One problem that I usually come across is the current ratings on mobile phone chargers. Right now, I need a 1A charger (which was shipped with my phone) and I have a 0.7A charger handy. Both the chargers have a 5V output.

I read here Charging devices - Voltage and Amperage that:

Correct voltage rating and too low current rating may cause damage. Slightly too low may be OK with computers an similar.

Now I am wondering:
1. What happens if I connect my phone to this charger ? Is it safe or will it cause problems later on?

I have a 220V / 50Hz / Single Phase supply.
Phone: Samsung Galaxy S3 (if this is even relevant) and the charger I have is from Samsung Galaxy S3 Mini


closed as off-topic by Kaz, Leon Heller, Joe Hass, Daniel Grillo, Nick Alexeev Dec 30 '13 at 18:48

This question appears to be off-topic. The users who voted to close gave this specific reason:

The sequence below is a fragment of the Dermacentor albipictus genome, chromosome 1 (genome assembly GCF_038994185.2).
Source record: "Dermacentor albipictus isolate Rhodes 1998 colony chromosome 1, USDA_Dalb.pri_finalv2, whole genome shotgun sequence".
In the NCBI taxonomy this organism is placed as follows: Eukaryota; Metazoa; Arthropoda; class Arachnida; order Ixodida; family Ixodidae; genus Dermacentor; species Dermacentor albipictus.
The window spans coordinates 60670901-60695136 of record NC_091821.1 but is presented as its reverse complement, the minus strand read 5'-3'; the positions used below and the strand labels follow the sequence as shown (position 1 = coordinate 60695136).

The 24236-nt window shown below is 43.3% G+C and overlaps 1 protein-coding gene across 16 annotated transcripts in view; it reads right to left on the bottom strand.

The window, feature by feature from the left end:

• "Questions on the use of electronic devices are off-topic as this site is intended specifically for questions on electronics design." – Kaz, Leon Heller, Joe Hass, Daniel Grillo, Nick Alexeev
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  • \$\begingroup\$ Lover current should only result in a slower charging process. \$\endgroup\$ – Gunnish Dec 30 '13 at 16:55
  • \$\begingroup\$ @Gunnish Are you sure it wont harm ??? \$\endgroup\$ – Fasih Khatib Dec 30 '13 at 16:55
  • \$\begingroup\$ I've seen at least one USB charger that simply refused to charge too great of a load, shutting down entirely instead. But that was seven years ago. \$\endgroup\$ – Stephen Collings Dec 30 '13 at 17:05

A one-time use should be safe.

But since you're dealing with Samsung, be careful. Their last Galaxy presented a few problems.


There should be no problem. The device detects the highest current the charger is able to supply and adjust its internal resistor so the voltage is at an acceptable level. If the current is to low, the device stops charging.

If you notice that your device is constantly starting/stopping the charging process, you should disconnect the charger.


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